The twenty-ten NASA Authorization Act requires the space agency to use its investments in the Shuttle program and the canceled Constellation program to develop a new launch system and crew vehicle. The aim is to have a new manned-space-flight system ready for use as early as twenty-sixteen.
NASA spokesman Bob Jacobs.
“We’re continuing to work with both houses of Congress as we move forward in implementing the authorization act’s requirements.”
Bob Mitchell, president of the Bay Area Houston Economic Partnership, sees things differently.
“If it weren’t for NASA headquarters, we would not be going through the number of layoffs that we’re experiencing today. NASA headquarters has continued to try to delay human space exploration and done everything they can to put walls or barriers in the way to make sure that the programs aren’t funded at the level that Congress told them to fund them at.”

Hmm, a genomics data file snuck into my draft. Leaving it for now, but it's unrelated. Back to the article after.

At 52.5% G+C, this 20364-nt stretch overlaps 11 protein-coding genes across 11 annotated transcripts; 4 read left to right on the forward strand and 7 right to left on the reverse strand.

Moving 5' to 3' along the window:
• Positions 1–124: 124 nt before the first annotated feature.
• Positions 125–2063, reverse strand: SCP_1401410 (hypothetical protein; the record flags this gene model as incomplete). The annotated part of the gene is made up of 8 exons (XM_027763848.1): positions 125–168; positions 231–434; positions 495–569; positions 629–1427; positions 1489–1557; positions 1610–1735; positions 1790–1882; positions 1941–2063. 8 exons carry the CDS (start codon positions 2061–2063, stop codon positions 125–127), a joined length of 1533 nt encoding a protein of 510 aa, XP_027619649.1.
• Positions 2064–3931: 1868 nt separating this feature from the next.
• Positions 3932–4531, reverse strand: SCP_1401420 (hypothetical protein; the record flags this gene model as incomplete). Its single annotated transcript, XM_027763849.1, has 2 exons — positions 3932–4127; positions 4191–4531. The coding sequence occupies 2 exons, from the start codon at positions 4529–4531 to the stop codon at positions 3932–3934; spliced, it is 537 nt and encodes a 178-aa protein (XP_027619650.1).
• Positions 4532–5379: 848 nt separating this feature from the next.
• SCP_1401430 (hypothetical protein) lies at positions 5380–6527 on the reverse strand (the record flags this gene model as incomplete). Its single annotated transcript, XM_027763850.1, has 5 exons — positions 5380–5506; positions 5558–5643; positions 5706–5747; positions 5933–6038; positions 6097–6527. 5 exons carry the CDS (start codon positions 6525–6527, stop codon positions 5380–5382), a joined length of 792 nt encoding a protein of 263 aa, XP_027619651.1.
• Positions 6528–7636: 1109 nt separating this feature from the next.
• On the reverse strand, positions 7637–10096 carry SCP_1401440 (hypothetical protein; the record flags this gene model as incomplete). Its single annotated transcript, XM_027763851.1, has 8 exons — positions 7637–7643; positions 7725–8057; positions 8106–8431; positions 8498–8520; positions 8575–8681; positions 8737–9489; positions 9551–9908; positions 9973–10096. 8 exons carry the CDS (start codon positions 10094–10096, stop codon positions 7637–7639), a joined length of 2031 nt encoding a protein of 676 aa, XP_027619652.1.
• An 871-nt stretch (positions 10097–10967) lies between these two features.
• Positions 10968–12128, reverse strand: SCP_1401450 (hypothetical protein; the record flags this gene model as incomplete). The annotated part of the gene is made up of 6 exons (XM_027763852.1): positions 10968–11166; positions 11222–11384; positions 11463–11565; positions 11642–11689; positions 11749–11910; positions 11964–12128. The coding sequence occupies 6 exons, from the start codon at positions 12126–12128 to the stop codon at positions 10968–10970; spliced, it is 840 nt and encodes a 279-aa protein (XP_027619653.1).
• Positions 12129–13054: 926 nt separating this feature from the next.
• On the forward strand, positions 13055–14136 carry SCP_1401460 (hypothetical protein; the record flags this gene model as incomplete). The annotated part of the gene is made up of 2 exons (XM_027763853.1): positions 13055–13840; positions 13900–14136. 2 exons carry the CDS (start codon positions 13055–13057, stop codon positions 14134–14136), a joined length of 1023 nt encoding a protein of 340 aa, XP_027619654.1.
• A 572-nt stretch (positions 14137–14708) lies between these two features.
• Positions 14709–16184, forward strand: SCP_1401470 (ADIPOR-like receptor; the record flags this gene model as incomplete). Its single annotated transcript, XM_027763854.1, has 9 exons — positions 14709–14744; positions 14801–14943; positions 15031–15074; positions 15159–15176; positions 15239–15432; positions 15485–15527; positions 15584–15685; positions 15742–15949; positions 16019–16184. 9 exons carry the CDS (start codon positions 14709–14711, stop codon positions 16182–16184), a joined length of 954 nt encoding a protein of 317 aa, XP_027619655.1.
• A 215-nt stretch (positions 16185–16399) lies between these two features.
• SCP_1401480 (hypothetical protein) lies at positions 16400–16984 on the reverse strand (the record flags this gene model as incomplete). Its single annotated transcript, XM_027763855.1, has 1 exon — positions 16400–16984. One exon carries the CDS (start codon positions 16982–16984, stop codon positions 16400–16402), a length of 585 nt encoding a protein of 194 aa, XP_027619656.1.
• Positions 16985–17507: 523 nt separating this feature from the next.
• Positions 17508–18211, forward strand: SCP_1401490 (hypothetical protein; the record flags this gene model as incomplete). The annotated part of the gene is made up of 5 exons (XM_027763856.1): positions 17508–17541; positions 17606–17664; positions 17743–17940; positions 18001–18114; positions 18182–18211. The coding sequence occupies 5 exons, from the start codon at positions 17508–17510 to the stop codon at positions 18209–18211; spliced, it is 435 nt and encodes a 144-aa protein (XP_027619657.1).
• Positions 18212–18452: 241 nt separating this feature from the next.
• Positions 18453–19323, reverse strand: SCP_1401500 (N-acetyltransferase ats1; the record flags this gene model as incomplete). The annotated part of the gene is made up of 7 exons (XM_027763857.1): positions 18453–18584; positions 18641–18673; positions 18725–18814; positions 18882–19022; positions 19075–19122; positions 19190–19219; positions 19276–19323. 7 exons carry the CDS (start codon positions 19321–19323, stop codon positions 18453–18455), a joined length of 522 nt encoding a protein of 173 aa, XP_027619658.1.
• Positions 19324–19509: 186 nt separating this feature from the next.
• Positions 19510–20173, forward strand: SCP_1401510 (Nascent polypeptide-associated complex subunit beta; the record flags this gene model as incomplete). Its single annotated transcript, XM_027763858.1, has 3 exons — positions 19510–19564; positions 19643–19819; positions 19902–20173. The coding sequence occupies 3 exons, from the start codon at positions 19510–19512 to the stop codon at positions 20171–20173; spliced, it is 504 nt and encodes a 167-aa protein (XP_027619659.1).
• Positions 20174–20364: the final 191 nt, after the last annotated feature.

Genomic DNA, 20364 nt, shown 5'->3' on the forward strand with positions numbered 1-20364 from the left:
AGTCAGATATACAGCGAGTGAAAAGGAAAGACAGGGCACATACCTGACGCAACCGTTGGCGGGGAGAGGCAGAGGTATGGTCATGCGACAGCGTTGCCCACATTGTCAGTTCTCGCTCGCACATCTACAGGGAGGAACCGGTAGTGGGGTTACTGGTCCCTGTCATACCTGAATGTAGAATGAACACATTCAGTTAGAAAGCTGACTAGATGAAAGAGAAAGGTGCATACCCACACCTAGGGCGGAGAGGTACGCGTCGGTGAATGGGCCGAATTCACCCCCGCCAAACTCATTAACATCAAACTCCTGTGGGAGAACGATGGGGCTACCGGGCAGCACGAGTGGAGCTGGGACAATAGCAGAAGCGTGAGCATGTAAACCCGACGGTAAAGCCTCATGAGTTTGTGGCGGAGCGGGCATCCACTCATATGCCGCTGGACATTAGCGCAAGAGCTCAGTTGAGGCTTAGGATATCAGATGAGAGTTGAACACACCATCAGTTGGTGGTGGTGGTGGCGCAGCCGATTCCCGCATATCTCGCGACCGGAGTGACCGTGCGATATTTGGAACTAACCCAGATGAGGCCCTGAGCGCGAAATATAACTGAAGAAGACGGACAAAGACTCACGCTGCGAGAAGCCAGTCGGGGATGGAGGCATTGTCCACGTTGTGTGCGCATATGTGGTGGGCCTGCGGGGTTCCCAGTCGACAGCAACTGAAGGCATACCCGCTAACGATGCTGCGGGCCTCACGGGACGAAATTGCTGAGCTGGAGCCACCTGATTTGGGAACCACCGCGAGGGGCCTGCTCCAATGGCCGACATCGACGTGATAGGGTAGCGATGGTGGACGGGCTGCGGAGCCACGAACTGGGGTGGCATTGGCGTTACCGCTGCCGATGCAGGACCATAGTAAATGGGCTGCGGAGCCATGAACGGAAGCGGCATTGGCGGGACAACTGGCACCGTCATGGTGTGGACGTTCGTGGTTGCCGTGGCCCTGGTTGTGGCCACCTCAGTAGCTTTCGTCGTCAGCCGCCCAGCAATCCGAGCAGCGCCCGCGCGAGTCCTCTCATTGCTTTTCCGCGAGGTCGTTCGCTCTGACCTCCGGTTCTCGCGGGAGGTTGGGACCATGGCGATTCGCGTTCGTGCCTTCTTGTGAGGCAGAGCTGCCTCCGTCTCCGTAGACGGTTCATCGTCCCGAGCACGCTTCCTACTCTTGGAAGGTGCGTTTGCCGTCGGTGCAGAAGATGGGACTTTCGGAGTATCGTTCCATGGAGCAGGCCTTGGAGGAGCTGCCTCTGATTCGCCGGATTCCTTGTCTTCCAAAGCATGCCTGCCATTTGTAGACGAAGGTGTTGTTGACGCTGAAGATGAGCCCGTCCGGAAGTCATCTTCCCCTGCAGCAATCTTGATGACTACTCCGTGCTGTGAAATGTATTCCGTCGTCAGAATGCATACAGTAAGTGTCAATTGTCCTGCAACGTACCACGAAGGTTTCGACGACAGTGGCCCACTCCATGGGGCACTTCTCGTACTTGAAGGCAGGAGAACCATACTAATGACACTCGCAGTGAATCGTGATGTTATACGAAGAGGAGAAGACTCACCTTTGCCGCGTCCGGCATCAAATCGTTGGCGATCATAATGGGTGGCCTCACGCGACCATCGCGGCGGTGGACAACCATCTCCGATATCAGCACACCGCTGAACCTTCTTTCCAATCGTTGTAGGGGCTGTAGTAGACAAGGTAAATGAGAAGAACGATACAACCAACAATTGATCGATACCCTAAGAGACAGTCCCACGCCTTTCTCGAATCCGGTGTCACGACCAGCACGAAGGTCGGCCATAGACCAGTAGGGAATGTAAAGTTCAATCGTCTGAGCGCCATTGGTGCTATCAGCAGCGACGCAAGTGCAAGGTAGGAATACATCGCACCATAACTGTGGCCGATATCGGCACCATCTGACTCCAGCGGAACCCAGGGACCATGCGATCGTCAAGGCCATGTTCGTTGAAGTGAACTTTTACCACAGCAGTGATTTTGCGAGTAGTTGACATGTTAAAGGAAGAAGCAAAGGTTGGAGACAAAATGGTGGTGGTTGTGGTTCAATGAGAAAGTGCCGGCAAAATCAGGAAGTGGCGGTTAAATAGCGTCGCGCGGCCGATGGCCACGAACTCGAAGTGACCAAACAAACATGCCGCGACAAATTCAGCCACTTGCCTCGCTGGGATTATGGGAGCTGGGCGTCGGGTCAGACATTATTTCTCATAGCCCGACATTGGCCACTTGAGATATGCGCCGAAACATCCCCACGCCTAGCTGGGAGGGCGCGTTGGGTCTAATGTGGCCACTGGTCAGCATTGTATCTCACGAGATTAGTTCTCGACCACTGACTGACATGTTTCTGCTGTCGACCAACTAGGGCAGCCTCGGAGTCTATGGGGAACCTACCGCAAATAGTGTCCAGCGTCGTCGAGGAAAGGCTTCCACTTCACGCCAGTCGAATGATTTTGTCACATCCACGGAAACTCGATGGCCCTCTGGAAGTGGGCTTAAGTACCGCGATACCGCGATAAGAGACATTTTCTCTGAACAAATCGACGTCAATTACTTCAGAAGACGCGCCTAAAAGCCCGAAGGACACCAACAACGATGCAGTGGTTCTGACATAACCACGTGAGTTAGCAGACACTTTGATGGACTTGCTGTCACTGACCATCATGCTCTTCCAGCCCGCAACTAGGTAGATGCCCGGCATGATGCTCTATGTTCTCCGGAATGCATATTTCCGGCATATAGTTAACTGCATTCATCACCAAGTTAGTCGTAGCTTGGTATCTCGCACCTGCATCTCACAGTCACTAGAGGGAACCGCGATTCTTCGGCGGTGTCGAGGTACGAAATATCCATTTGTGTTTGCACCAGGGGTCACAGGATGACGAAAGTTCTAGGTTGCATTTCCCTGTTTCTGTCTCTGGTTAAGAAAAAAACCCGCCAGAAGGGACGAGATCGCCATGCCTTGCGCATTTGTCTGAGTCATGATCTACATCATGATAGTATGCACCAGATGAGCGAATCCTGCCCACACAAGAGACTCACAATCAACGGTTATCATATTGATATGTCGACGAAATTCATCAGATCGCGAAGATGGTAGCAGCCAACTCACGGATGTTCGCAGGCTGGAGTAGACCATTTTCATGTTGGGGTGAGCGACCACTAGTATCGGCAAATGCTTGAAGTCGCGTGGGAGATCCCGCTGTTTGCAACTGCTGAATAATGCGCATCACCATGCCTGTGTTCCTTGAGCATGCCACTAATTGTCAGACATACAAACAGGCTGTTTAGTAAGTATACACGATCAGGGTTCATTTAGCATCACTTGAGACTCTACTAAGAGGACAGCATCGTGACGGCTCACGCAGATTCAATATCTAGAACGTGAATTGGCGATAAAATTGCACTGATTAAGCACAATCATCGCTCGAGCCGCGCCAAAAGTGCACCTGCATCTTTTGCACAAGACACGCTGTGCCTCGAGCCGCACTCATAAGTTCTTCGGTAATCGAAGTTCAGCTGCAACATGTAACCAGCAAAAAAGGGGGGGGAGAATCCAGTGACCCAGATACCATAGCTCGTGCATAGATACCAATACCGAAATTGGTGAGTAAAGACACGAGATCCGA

Senators Jay Rockefeller and Kay Bailey Hutchison seem to agree with Mitchell. Over the past month, the Commerce Committee chair and ranking Republican have repeatedly asked NASA for briefings and documents explaining what the agency is doing to comply with the law. Now they’ve run out of patience. They say Rockefeller will subpoena the agency for the documents unless NASA produces them by 5 p.m. Central time today.